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Wolfowitz at the door

Print edition : Apr 08, 2005 T+T-
Paul Wolfowitz with President George W. Bush in the Oval Office of the White House on the day Bush announced his nomination for the top World Bank job.-BRENDAN SMIALOWSKI/AFP

Paul Wolfowitz with President George W. Bush in the Oval Office of the White House on the day Bush announced his nomination for the top World Bank job.-BRENDAN SMIALOWSKI/AFP

The Bush administration's nomination of Paul Wolfowitz to the post of President of the World Bank shows its contempt for the international community and its desire to bend major multilateral organisations to the will of the neo-conservatives.

THE second innings of United States President George Bush Jr. at the White House promises to be more than just a replay of his first term, although that prospect itself is horrifying enough. Re-election has legitimised for the incumbent his most blatant and aggressive past actions. But it has done even more, in terms of infusing new energy and confidence into the unilateralist and bullying agenda with which the Bush administration tends to take on all comers, domestic and international.

Certainly, the recent flexing of muscles in international arenas by the U.S. provides adequate intimation of the more overtly interventionist attitude that the world is likely to see from the Bush administration even in multilateral organisations. Only two weeks ago, John Bolton, an established State Department hawk and known United Nations-baiter, was named to be the new U.S. Ambassador to the world body. Bolton reportedly once famously declared that "the U.N. Security Council should have only one permanent member, because this would correctly reflect the distribution of world power", and has made no secret of his belief that the organisation should be radically restructured and "reformed" to make it more acceptable to the U.S.

Coming close after was an even more shocking announcement: the nomination of Paul Wolfowitz as the Bush administration's candidate for the presidency of the World Bank. Through an unwritten "gentleman's agreement" between the big powers, the power of choosing the World Bank President has been accorded to the U.S., while the International Monetary Fund boss is, by the same tradition, a (western) European. However, while past choices have often been suspect (think, for example, of Robert McNamara who came to the job fresh from his role as Defence Secretary during the Vietnam war) none has come close to being as openly challenging and dismissive of the concerns of developing countries as Wolfowitz.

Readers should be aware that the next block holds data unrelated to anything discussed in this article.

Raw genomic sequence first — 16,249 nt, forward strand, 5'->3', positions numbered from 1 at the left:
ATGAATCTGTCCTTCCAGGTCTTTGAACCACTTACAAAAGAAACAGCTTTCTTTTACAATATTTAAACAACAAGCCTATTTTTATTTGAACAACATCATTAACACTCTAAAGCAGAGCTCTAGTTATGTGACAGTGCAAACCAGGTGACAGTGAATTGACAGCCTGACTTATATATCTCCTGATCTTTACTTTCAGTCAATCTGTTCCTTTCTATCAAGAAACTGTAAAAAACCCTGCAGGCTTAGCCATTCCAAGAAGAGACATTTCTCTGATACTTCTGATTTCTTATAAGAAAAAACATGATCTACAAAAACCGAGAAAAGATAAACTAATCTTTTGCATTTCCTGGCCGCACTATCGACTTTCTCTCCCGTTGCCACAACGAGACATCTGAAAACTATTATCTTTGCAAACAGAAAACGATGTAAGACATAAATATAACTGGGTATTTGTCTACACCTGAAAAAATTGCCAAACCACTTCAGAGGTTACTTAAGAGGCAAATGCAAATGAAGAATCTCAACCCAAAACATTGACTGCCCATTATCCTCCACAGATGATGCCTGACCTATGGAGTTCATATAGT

Quite simply, Bush is showing the equivalent of the symbolic finger to the rest of the world, and indicating both his contempt for the international community and his purpose of bending the major multilateral organisations to the U.S. will. There is no secret about either Wolfowitz's agenda or the extent of energy he is willing to devote to this agenda, and it is extremely unlikely that the World Bank as an organisation can emerge unscathed or unchanged from this particular encounter.

While Wolfowitz is ostensibly a soft-voiced academic (he was formerly the Dean of the Johns Hopkins School for Advanced International Studies) he has for many years been one of the most outspoken and aggressive of the group of "neocons" who have assumed so much power in the U.S, over the past years. He was one of the main proponents - and chief architects - of the invasion of Iraq, which is something he wanted even during the Gulf war of 1991, and which he advocated again within days of the September 2001 attacks in New York and Washington.

His record in the Defence Department, where he served under Donald Rumsfeld, confirms his reputation as a single-minded hawk whose opinions are not swerved either by reason or by evidence. He has not only been one of the most consistent proponents of the U.S. invasion of Iraq, but is also passionately pro-Israel. He was also one of the early theorists of the doctrine of pre-emptive strike rather than containment.

He has also been remarkably blatant and open about expressing these extremely conservative and partisan views. According to The New York Times (March 17), he once wrote that a major lesson of the Cold War for U.S. foreign policy was "the importance of leadership and what it consists of: not lecturing and posturing and demanding, but demonstrating that your friends will be protected and taken care of, that your enemies will be punished, and that those who refuse to support you will regret having done so".